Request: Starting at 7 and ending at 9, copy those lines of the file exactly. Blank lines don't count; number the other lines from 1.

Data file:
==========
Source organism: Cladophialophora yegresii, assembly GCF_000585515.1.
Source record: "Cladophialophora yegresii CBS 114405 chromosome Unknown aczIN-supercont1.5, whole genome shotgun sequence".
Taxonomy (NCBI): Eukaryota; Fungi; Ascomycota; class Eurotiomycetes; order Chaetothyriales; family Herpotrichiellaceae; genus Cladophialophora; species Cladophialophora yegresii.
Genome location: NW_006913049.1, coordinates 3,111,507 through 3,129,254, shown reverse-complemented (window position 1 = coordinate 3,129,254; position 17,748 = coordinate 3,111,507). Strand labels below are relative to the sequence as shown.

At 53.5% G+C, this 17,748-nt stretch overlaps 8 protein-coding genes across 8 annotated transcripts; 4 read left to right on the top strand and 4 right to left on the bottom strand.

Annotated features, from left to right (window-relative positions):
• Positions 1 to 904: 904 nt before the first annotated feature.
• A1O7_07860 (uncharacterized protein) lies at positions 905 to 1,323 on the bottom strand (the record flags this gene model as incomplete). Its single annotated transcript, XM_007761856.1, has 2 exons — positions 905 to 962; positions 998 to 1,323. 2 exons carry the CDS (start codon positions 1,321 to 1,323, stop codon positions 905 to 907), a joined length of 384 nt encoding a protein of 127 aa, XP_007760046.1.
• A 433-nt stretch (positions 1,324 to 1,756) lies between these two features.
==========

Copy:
• Positions 1 to 904: 904 nt before the first annotated feature.
• A1O7_07860 (uncharacterized protein) lies at positions 905 to 1,323 on the bottom strand (the record flags this gene model as incomplete). Its single annotated transcript, XM_007761856.1, has 2 exons — positions 905 to 962; positions 998 to 1,323. 2 exons carry the CDS (start codon positions 1,321 to 1,323, stop codon positions 905 to 907), a joined length of 384 nt encoding a protein of 127 aa, XP_007760046.1.
• A 433-nt stretch (positions 1,324 to 1,756) lies between these two features.